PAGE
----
In my last post I discussed the value of technology for a pastor search committee. This week I want to touch on one specific part of the search process, the interview, and discuss how technology can be a useful tool.
In our final debriefing session after our search was over, everyone on the committee agreed that the video interview was essential to getting to know the candidates. We couldn’t imagine doing it without video. It allowed us to see a candidate’s personality in a way that a phone interview just couldn’t.
The post-interview debrief usually went quickly if we knew the candidate wouldn’t be moving forward. But if the interview went well, our follow-up conversation could take as long as the interview itself! We reviewed what was said, how it was said, tone of voice, body language – everything was open for discussion. What were the strongest points? Where did he seem less confident in his answers? Did he communicate clearly? Could he think on his feet? Did he pause to gather his thoughts before speaking? What did his body language indicate? These and dozens of other questions were part of our post-interview debrief. Continue reading “Pastoral Interviews: Why Use Video?”
There has been much ink spilled (digital and literal) in recent years on the church’s use of technology. The vast majority of this has been about using media in the worship center (sound & video, display screens – even film clips from Hollywood blockbusters used as sermon illustrations). But far less has been said about the way a pastoral search committee engages with technology.
Today I want to help you think about what tech you will need as a search committee, as well as whether the church should invest in paid technology or use available freeware.
What Technology Will You Need?
Your basic tech needs will include:
- Committee communications
- An email address
- Document storage
- Conference calling
- Video calling
Now let’s look at each of these more closely. Continue reading “5 Pieces of Technology Your Search
Chances are, you’ve been in a job interview before. Most of us have. But not everyone sits on “the other side of the desk,” asking the interview questions. So how do you know where to begin? What questions do you ask? And what’s legal to ask? After all, we’re not HR experts!
We began the process of choosing our next pastor by evaluating resumes and other paperwork. In the PCA, the most in-depth document is the Ministerial Data Form, or MDF (other denominations have something similar, I’m told). In addition to paperwork, we listened to at least three sermons. This may sound like a time-consuming task.
You’d be right – it is. But it was made easier by our committee structure.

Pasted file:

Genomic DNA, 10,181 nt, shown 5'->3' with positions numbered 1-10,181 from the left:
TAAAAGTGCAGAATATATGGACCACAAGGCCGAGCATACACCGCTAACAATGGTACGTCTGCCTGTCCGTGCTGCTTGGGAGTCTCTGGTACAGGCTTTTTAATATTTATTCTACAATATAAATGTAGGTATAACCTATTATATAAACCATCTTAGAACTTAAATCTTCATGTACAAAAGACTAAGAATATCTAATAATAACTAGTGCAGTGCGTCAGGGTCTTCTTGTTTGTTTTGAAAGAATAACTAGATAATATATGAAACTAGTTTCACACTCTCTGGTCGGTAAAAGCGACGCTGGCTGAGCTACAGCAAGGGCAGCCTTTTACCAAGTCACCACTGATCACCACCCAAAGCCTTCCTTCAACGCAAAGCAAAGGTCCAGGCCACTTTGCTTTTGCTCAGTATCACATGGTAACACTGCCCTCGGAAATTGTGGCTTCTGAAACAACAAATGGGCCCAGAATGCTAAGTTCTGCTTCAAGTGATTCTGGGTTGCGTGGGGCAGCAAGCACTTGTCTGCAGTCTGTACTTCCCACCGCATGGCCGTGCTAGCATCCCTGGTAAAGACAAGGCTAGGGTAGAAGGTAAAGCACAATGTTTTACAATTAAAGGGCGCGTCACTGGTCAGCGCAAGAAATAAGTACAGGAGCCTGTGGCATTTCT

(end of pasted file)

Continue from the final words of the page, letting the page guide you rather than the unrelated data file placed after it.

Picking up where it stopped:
Our Process: The Power of Subcommittees
We divided our seven-member committee into three subcommittees of two members each (the chairman “floated” and wasn’t on a subcommittee.) When a new candidate’s name arrived, he was assigned to a subcommittee. If we received names of Candidates A, B, and C, they were each assigned to different subcommittees. Everyone listened to at least one sermon by every candidate, but the assigned subcommittee listened more fully. Here’s how we worked it out: Continue reading “The Process of Interviewing Pastoral Candidates”
Don’t ever assume that your church
- doesn’t need to work with a search consultant OR
- can’t afford a consultant OR
- must work with one.
The question of whether or not to use a pastoral search consultant or a search firm is rarely an easy one. I’m not here to tell you which is right for your church. From its size, to its budget, to its internal culture, every church is unique.
For our church’s needs, we chose to work with a consultant, Dr. Charles McGowan, even though our budget was stretched paper-thin at the time. We saw the obvious benefits; we just weren’t sure if it was good stewardship of God’s resources, considering our financial situation. Looking back now, we see that the benefits easily outweighed the cost involved.
The question of whether or not to use a pastoral search consultant or a search firm is rarely an easy one. From its size, to its budget, to its internal culture, every church is unique.
Continue reading “Should Your Church Use a Search
Spread the Word
Once your pastoral search committee has finished the preliminary work (creating the church profile, the pastor profile, etc.) you’re ready to put out the “We’re Hiring” sign. Before you post your information, you might want to think about Facebook. Why think about the social media goliath? One simple reason.
Companies large and small choose to place ads on Facebook because their ads allow you to target an audience based on a variety of factors. You can reach people based on their demographics, location, interests, contact information, or behaviors.
Just to be clear, I’m not suggesting you should post your opening in a Facebook ad. But like an ad on Facebook, spreading the word about your church position should be tightly focused, targeting the types of people most likely to be your next pastor. Continue reading “Pastoral Search: Getting the Word Out”